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For decades American painter Alex Katz has split his time between New York City and Maine. From July 14 through Dec. 30, 2012, the Colby College Museum of Art, which holds the world’s largest collection of Katz’s work, will present an exhibition focusing on the themes of the city and the country in Katz’s work from the 1950s to the present. Read a review in the Portland Press Herald.
Drawn from the Colby Museum’s collection and loans, Alex Katz: Maine/New York is curated by the New York poet and critic Carter Ratcliff, an expert on Katz’s work. The exhibition will include 28 paintings and one multipart sculpture and will be accompanied by a catalog published by Charta and the Colby College Museum of Art.
Katz’s connection to Maine dates to 1949, when he attended the Skowhegan School of Painting and Sculpture. His relationship with Colby began a few years later.
A quintessential New York artist, Katz is also a summer resident of Lincolnville, Maine. Thus his subject matter varies widely, from landscape to cityscape, from rural vignette to Manhattan interior. A master of urban portraiture at its most elegant, he also paints “portraits” of trees and flower-strewn meadows. Whatever his subject, Katz—a painter of atmosphere—evokes the distinctive light of a particular time and place.
In Alex Katz: Maine/New York, the viewer will be immersed in the haze of a city afternoon, the flickering green light of a rural path, the glare of a fashionable event, the dusk as it descends on a pond in the Maine woods. At every step are encounters with the remarkable people who populate Katz’s paintings. Members of his family, friends, and others who might be described as iconic figures represent the large themes that shape this artist’s world—night and day, city and countryside.
A special installation of the Colby Museum’s permanent collection, selected and arranged by the artist, will complement the exhibition. This exhibition, Interior Visions: Selections from the Collection by Alex Katz, will be on view from July 14 through Oct. 7, 2012 and is the third installment of the Rediscoveries exhibition series. Rediscoveries invites members of the Colby community to offer new perspectives on the permanent collection. Interior Visions will be accompanied by a catalog featuring an introductory essay by critic Sanford Schwartz and poems by John Godfrey and Jim Brodey.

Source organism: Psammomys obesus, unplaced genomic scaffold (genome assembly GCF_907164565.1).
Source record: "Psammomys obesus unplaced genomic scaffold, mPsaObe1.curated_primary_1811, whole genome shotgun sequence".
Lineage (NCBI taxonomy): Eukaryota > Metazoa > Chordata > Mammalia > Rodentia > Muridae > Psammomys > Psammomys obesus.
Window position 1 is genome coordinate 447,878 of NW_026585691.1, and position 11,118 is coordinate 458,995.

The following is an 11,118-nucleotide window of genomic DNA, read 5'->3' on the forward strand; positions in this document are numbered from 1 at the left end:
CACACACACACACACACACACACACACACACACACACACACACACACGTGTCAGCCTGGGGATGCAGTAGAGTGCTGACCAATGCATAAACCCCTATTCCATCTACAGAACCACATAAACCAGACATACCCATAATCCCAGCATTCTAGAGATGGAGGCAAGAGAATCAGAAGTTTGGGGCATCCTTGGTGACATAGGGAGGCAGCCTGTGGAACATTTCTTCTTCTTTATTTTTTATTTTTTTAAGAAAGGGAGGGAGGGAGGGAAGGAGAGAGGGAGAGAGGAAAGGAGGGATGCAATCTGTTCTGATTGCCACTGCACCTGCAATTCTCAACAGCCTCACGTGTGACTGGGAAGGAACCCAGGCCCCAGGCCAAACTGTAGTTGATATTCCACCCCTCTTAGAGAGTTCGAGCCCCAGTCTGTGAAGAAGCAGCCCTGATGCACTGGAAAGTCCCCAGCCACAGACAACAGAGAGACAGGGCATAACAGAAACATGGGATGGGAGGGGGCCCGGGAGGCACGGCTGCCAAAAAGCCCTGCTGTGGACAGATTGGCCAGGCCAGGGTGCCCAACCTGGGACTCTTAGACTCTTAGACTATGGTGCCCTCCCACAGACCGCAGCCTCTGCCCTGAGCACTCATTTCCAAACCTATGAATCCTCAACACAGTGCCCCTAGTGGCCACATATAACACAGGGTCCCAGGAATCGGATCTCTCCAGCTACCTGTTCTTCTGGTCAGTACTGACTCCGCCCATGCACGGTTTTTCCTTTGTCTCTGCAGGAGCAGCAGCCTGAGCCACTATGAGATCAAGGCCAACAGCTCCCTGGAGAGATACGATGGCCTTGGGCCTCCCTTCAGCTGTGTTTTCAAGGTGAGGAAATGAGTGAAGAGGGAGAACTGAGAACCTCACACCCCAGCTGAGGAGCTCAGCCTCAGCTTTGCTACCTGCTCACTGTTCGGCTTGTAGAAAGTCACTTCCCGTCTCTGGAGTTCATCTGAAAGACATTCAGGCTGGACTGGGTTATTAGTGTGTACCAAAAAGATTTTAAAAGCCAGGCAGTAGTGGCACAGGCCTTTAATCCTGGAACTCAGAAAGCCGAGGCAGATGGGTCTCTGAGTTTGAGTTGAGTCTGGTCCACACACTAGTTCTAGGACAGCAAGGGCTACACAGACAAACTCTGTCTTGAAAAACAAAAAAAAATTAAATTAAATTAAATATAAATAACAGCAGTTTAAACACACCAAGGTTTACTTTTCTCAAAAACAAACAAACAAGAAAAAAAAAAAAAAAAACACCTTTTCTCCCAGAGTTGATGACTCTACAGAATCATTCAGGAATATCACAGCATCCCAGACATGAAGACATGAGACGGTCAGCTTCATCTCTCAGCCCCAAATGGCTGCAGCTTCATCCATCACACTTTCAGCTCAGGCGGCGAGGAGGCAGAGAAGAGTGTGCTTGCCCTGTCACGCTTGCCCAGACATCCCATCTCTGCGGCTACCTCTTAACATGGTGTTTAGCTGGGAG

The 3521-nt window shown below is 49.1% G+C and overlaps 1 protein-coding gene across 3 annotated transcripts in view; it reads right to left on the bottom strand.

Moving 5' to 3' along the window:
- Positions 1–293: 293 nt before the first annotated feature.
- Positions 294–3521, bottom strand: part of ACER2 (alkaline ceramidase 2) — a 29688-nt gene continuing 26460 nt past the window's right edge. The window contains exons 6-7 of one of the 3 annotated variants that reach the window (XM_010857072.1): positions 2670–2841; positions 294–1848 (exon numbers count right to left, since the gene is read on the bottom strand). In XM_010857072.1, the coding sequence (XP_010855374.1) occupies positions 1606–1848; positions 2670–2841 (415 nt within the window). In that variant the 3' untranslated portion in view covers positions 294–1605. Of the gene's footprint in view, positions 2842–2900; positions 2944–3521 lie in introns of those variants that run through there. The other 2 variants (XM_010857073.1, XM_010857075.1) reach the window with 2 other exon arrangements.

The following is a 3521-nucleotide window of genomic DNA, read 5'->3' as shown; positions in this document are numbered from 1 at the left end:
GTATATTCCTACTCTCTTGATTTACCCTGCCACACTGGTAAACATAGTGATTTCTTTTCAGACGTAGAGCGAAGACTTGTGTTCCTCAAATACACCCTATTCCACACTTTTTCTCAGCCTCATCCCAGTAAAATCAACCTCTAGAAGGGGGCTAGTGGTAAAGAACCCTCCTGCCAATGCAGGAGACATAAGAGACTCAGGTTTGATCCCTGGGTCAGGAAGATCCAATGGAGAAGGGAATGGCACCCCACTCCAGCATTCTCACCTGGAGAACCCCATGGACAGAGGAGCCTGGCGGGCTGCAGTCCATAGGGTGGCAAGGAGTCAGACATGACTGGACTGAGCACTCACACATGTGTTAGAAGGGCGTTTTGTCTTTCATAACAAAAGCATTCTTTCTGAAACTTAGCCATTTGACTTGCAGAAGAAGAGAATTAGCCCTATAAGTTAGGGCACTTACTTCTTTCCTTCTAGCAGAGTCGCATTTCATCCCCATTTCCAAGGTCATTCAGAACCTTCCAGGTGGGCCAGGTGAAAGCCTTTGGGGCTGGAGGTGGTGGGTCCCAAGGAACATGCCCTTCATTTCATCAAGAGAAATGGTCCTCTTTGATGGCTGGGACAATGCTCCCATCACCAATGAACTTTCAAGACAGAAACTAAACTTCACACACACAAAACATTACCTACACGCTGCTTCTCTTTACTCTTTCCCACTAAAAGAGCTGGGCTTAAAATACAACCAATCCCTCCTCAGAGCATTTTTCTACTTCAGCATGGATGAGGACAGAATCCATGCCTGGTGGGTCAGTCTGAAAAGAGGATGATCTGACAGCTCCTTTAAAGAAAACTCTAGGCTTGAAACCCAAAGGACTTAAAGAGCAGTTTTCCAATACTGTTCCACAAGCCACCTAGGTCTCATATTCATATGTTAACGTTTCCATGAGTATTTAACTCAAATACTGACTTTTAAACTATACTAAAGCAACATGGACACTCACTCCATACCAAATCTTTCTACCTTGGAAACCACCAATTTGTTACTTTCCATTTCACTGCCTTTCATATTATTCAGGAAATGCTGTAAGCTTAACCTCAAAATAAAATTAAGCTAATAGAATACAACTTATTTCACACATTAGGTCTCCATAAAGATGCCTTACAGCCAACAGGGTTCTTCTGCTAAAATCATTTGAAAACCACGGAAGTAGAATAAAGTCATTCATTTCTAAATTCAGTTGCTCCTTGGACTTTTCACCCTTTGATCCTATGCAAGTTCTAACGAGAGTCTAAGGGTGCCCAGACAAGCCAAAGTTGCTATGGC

After graduating from Manhattan’s Cooper Union in 1949, Katz quickly found his way to the New York art world. While most of his contemporaries were following the path blazed by Willem de Kooning, Katz took a different direction. A highly accomplished draftsman, Katz possesses a refined command of his materials. He has transformed the openness of the all-over image, which is usually abstract, into the large scale and striking immediacy of a major realist style. This transformation, along with Katz’s eye for the telling detail, is demonstrated by the paintings in this exhibition.
Guest curator Carter Ratcliff is a poet and art critic who has lived in New York since 1967 and has been writing about Alex Katz for almost as long. His publications include Alex Katz (Phaidon, 2005), Out of the Box: The Reinvention of Art, 1965-1975 (Allworth Press, 2000), Alex Katz: Cutouts (Cantz Verlag, 1997), and The Fate of Gesture: Jackson Pollock and Post-War American Art (1996, Farrar, Straus, Giroux).
The museum will present three films on Alex Katz and his work Sunday, July 15, at 7 p.m. at Common Street Arts (20 Common Street, Waterville): Alex Katz Painting (1978, 28 mins.), Alex Katz: Five Hours (1996, 21 mins.), and Alex Katz: What About Style? (2003, 56 mins.).
The Colby College Museum of Art, formally established in 1959, now comprises four wings, more than 7,000 works of art, and over 28,000 square feet of exhibition space. It holds a significant permanent collection that specializes in American and contemporary art. The museum is currently undergoing an ambitious expansion of its facilities led by Frederick Fisher & Partners Architects.
The Colby College Museum of Art is free and open to the public. Museum hours are Tuesday through Saturday, 10 a.m. to 5 p.m., and Sunday, noon to 5 p.m. Closed Mondays.